Integrity of Physics I final compromised

Kendall McGowan and Rosa Stern Pait

Hang on for a minute...we're trying to find some more stories you might like.


Email This Story






DSC_0038

A practice open response question hangs in the science hallway. Photo by Kendall McGowan.

This year’s Physics I final exam will not be counted towards students’ grades, as some students had already seen the questions at the time they took the test. The entirety of the test was taken from the 2014 MCAS, which is available online. Some freshmen were able to find it and used it as practice to study before the final.

“Kids have never found it to study with ever before,” Science Curriculum Coordinator Ed Wiser said. “That was our mistake, thinking that because we’ve never seen the kids do that before, let’s do it this way.”

According to freshman Olivia Rieur, it was not very hard for students to make the connection between the MCAS questions they had been using to study and those on their final exam.

“What happened was some people had looked up extra practice questions because they wanted extra practice for finals, and then they ended up coming across those and realizing it,” she said. “It just kind of got spread around the grade.”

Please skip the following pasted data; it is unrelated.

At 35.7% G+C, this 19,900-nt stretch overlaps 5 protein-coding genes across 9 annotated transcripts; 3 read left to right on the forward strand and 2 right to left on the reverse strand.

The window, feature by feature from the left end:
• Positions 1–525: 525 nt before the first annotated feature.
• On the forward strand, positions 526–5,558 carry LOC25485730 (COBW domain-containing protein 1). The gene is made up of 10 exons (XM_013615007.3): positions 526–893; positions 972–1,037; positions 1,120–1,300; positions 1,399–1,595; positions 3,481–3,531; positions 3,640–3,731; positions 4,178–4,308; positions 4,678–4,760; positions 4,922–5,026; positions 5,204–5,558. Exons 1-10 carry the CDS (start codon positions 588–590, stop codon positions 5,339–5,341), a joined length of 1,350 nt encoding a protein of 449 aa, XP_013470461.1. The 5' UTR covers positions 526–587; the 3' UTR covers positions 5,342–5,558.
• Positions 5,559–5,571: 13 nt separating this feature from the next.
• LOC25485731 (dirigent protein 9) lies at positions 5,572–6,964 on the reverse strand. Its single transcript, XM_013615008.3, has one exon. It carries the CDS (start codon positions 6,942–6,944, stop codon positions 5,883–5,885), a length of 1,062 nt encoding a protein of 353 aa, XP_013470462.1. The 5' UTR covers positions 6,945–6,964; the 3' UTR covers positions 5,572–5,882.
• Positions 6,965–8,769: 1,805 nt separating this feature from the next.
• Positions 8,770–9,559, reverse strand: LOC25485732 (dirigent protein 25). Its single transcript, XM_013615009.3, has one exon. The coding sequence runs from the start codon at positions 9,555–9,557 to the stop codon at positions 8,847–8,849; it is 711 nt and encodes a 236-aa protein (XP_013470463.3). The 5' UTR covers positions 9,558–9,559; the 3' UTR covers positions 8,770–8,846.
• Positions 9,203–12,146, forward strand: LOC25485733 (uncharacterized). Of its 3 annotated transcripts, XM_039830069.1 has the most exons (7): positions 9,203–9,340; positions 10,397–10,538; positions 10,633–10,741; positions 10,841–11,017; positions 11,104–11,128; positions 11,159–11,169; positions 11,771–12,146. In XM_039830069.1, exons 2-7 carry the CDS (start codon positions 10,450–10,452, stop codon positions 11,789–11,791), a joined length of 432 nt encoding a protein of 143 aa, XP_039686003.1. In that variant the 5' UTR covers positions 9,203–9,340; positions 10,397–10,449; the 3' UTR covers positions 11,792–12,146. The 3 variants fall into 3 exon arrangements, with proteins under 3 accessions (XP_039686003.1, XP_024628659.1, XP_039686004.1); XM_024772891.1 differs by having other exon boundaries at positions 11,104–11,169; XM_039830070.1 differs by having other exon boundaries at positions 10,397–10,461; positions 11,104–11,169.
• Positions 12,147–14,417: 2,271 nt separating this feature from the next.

Rieur also said that her physics teacher encouraged her class to use old MCAS exams to study.

The motivation for physics teachers to use a previous MCAS exam as the academic final exam stemmed from their desire to prepare the students for the 2015 physics MCAS exam, which they took shortly after the final, according to Wiser.

However, he said that although teachers want to avoid teaching to the test, the physics MCAS is a graduation requirement, and they feel responsible for preparing students for it.

“We want to prepare them as much as we can for both exams,” he said.

According to Wiser, there is no evidence that students shared answers with each other, only that they were familiar with the questions.

“We looked at all of the responses to try to find patterns, and we couldn’t find any,” Wiser said. “That was comforting.”

An email sent to parents of students who took the physics final exam said students could opt to take an additional final exam, which would only be counted if it raised their grade. A Canvas announcement containing the same message was also sent out to all students who took the exam.

Kendall McGowan and Rosa Stern Pait can be contacted at bhs.sagamore@gmail.com

 

Print Friendly, PDF & Email